Wednesday, December 16, 2009
Ice-over Begins on the River
Today dawned cold with the promise of snow, and I couldn't wait to get down to the river and check on the ice situation. Since my paddling days are done for the year, the next best way to get around on the river is walking on frozen water. But as I discovered, I'll have to wait a while. The coves and bays behind Beaver Island were covered with ice, but it's not thick enough to walk on yet. The main river is still wide open. Nevertheless, the winter has come at last. Quite a change from just three weeks ago when I took my final paddle of the season.
Here's what the river looked like then:
Some of the ice formations are really beautiful. At the edge of a running stream, thin ice took on the form of angel wings.
And here by a bank, the shape of wavelets was preserved as the water froze, the ripples outlined in snow.
There were lots of tracks in the woods today, but the snow was very grainy, obscuring any detail in the prints. These were about the clearest prints I found, little feet all bunched up in a clump, and leading down to the water. What do you bet they're a mink's?
I made my way through the woods to the shore of the bay surrounding Three Pine Island. Sure enough, that bay was frozen, too, if only thinly. This bay and the marsh behind the island is wildlife Grand Central Station in winter, with all kind of tracks criss-crossing the snowy ice -- coyote, mink, otter, bobcat, fisher, fox, rabbit, squirrel, mouse, vole -- and wingprints from eagles, ravens, and other birds coming in for a landing. The ice will have to be much thicker before Moreau Park naturalists start dragging out road-kill carcasses to serve as feeding stations for observing bald eagles.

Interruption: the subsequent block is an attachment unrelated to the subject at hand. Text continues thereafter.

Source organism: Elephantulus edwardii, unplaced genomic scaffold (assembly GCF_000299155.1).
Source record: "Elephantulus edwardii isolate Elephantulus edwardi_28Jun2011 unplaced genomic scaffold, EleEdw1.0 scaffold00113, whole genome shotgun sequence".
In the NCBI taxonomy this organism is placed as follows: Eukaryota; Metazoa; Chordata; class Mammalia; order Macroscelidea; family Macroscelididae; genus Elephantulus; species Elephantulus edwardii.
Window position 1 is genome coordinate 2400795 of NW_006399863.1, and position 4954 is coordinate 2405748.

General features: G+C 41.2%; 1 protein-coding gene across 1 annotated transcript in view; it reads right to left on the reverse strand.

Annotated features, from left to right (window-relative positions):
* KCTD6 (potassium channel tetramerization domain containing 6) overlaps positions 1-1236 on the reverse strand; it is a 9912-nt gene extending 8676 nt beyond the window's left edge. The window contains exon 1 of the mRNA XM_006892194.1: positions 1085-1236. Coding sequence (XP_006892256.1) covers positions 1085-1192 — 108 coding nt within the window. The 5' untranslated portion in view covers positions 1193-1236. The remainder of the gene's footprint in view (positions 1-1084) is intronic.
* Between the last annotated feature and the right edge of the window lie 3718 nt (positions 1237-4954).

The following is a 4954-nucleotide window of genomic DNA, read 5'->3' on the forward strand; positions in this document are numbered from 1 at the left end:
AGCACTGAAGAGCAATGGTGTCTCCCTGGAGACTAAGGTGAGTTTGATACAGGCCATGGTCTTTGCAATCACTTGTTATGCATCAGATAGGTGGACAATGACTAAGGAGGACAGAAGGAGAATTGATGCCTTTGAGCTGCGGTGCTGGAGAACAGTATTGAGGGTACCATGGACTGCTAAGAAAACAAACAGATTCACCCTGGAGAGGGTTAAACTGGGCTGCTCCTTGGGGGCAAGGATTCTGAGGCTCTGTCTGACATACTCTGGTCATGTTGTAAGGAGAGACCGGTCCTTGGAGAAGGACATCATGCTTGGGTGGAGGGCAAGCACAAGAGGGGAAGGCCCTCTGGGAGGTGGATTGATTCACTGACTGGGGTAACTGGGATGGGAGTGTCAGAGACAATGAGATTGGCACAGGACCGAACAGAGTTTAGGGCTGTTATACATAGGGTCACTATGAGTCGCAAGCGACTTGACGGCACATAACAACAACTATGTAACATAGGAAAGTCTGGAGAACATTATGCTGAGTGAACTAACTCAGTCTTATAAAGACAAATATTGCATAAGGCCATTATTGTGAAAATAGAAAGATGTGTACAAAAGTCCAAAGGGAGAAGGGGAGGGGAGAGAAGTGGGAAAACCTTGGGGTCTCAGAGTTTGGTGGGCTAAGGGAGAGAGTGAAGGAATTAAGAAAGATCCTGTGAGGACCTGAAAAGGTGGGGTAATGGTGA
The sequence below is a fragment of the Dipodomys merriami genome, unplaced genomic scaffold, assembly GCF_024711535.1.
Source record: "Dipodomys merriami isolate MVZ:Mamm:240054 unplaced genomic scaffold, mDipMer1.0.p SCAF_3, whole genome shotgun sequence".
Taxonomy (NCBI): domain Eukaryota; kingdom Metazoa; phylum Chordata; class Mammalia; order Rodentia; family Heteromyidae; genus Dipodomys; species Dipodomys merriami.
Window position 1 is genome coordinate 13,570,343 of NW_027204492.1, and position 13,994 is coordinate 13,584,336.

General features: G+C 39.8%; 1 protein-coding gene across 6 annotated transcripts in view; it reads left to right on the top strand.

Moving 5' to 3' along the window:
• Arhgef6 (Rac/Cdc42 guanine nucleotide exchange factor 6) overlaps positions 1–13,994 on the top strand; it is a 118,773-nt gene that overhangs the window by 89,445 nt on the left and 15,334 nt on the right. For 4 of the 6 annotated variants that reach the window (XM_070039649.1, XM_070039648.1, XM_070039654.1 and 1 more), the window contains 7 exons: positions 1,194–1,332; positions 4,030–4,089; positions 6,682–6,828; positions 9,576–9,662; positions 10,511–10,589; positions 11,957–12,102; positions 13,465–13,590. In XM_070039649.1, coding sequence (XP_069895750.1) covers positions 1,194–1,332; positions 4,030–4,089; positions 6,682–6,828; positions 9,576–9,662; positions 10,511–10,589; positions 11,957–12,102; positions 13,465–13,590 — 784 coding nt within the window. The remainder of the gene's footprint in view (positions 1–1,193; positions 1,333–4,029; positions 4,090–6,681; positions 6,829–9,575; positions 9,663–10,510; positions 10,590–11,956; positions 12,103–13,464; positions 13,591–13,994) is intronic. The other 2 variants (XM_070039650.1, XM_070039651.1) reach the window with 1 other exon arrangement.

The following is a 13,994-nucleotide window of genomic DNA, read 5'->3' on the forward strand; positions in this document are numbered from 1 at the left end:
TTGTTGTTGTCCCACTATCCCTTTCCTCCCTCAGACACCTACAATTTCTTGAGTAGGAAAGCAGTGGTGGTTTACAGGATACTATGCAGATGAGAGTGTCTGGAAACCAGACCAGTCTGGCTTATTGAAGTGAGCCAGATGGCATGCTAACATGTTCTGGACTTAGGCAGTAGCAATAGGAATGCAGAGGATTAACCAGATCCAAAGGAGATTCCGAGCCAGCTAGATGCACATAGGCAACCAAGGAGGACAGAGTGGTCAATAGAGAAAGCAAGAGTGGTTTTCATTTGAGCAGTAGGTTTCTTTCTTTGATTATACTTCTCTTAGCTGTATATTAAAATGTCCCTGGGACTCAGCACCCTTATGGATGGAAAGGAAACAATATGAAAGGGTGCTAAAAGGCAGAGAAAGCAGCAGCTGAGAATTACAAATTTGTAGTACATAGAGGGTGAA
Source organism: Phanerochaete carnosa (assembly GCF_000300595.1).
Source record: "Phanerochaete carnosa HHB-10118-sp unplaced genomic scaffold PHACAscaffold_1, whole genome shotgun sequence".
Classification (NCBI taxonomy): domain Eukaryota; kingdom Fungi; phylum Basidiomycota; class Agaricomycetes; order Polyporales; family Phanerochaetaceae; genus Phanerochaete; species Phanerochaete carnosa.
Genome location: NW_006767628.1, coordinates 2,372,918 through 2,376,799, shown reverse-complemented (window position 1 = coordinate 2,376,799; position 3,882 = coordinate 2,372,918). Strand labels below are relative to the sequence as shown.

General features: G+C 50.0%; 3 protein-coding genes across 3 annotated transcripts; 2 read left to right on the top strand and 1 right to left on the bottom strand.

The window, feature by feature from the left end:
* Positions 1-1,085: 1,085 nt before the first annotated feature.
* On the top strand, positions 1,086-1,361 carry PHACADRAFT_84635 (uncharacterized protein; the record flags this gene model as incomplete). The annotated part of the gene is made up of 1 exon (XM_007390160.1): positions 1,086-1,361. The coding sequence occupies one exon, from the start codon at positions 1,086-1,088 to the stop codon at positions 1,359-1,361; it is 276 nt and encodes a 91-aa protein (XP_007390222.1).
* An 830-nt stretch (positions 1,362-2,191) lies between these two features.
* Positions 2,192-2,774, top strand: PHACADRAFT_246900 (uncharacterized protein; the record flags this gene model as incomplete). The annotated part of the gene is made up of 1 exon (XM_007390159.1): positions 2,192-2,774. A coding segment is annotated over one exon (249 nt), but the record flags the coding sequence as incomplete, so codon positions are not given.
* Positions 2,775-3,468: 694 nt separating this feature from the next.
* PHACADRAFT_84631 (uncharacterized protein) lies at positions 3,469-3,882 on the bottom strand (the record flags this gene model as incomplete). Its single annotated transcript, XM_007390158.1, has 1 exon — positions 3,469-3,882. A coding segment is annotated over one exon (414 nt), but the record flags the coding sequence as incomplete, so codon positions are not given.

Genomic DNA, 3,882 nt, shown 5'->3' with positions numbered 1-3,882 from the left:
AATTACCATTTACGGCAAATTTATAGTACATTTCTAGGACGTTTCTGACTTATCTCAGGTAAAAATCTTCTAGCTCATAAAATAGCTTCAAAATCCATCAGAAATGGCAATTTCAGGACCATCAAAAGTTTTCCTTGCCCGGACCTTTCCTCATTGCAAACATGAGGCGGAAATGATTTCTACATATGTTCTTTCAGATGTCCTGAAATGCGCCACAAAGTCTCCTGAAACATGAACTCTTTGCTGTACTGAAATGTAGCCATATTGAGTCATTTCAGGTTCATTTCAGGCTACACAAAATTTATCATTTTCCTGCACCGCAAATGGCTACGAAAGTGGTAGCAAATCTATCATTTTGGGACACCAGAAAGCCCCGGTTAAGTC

I nearly tripped over this carcass on shore -- a frozen-solid snapping turtle. In fact, I kicked it over from where it lay on its back. What the heck could have happened to it? Aside from my own, I found no tracks leading up to or away from its corpse. Could it have dropped from the sky? (Do eagles eat snapping turtles?) Or did it meet its demise before the snow fell? That seems more likely, since it was covered with snow when I tripped over it. And when do snappers hibernate, anyway? This guy would be safely buried in mud by now, if alive. So maybe this carcass has been here for quite some time.
Most of the flesh on its neck was missing, as were pieces of its feet. Some critter must have been eating it, but what critter would take on a snapper in battle? Or maybe it died a natural death, and carrion-eaters found it after it died. It will have to remain a mystery, will it not?
(Sorry to present two posts in a row with photos of dead animals. But this turtle presented such a puzzle, I couldn't ignore it.)